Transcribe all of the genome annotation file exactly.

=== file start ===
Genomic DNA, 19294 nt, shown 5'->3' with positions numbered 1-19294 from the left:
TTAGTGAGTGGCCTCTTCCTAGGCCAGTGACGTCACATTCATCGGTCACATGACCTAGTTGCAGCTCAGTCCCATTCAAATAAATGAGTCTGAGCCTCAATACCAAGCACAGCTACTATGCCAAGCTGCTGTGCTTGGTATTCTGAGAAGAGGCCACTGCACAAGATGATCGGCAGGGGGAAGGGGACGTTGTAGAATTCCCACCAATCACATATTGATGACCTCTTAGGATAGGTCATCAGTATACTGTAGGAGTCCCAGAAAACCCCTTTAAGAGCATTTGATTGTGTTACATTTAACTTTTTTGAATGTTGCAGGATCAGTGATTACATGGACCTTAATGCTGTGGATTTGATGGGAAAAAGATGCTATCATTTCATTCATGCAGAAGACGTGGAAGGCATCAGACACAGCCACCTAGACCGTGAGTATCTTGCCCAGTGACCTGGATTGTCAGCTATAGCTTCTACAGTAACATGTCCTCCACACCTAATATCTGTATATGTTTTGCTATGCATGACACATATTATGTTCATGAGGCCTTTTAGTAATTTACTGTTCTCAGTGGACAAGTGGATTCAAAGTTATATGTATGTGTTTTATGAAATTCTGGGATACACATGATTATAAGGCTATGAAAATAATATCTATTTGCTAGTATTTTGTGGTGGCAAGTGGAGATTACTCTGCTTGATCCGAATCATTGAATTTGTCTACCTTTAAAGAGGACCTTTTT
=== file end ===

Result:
Genomic DNA, 19294 nt, shown 5'->3' with positions numbered 1-19294 from the left:
TTAGTGAGTGGCCTCTTCCTAGGCCAGTGACGTCACATTCATCGGTCACATGACCTAGTTGCAGCTCAGTCCCATTCAAATAAATGAGTCTGAGCCTCAATACCAAGCACAGCTACTATGCCAAGCTGCTGTGCTTGGTATTCTGAGAAGAGGCCACTGCACAAGATGATCGGCAGGGGGAAGGGGACGTTGTAGAATTCCCACCAATCACATATTGATGACCTCTTAGGATAGGTCATCAGTATACTGTAGGAGTCCCAGAAAACCCCTTTAAGAGCATTTGATTGTGTTACATTTAACTTTTTTGAATGTTGCAGGATCAGTGATTACATGGACCTTAATGCTGTGGATTTGATGGGAAAAAGATGCTATCATTTCATTCATGCAGAAGACGTGGAAGGCATCAGACACAGCCACCTAGACCGTGAGTATCTTGCCCAGTGACCTGGATTGTCAGCTATAGCTTCTACAGTAACATGTCCTCCACACCTAATATCTGTATATGTTTTGCTATGCATGACACATATTATGTTCATGAGGCCTTTTAGTAATTTACTGTTCTCAGTGGACAAGTGGATTCAAAGTTATATGTATGTGTTTTATGAAATTCTGGGATACACATGATTATAAGGCTATGAAAATAATATCTATTTGCTAGTATTTTGTGGTGGCAAGTGGAGATTACTCTGCTTGATCCGAATCATTGAATTTGTCTACCTTTAAAGAGGACCTTTTT